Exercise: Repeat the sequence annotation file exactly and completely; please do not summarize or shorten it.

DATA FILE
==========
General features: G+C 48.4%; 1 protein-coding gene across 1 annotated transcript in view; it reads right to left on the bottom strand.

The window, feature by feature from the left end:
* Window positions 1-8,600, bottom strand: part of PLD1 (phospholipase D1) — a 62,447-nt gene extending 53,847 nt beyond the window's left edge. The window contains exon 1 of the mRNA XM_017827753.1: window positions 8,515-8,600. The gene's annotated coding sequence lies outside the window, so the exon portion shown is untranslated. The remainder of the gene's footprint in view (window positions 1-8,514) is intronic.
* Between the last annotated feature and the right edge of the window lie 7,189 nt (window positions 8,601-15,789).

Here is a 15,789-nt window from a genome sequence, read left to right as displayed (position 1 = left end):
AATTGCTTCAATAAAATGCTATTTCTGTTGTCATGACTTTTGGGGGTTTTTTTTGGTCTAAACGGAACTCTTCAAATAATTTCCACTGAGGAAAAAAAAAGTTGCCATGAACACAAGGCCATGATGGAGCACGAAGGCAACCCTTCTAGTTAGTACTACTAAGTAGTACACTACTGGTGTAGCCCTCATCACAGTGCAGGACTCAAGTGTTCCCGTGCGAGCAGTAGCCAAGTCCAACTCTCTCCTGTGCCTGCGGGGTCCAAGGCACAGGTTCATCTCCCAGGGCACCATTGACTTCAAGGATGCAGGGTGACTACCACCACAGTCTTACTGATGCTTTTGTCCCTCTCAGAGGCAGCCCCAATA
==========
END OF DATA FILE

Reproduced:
General features: G+C 48.4%; 1 protein-coding gene across 1 annotated transcript in view; it reads right to left on the bottom strand.

The window, feature by feature from the left end:
* Window positions 1-8,600, bottom strand: part of PLD1 (phospholipase D1) — a 62,447-nt gene extending 53,847 nt beyond the window's left edge. The window contains exon 1 of the mRNA XM_017827753.1: window positions 8,515-8,600. The gene's annotated coding sequence lies outside the window, so the exon portion shown is untranslated. The remainder of the gene's footprint in view (window positions 1-8,514) is intronic.
* Between the last annotated feature and the right edge of the window lie 7,189 nt (window positions 8,601-15,789).

Here is a 15,789-nt window from a genome sequence, read left to right as displayed (position 1 = left end):
AATTGCTTCAATAAAATGCTATTTCTGTTGTCATGACTTTTGGGGGTTTTTTTTGGTCTAAACGGAACTCTTCAAATAATTTCCACTGAGGAAAAAAAAAGTTGCCATGAACACAAGGCCATGATGGAGCACGAAGGCAACCCTTCTAGTTAGTACTACTAAGTAGTACACTACTGGTGTAGCCCTCATCACAGTGCAGGACTCAAGTGTTCCCGTGCGAGCAGTAGCCAAGTCCAACTCTCTCCTGTGCCTGCGGGGTCCAAGGCACAGGTTCATCTCCCAGGGCACCATTGACTTCAAGGATGCAGGGTGACTACCACCACAGTCTTACTGATGCTTTTGTCCCTCTCAGAGGCAGCCCCAATA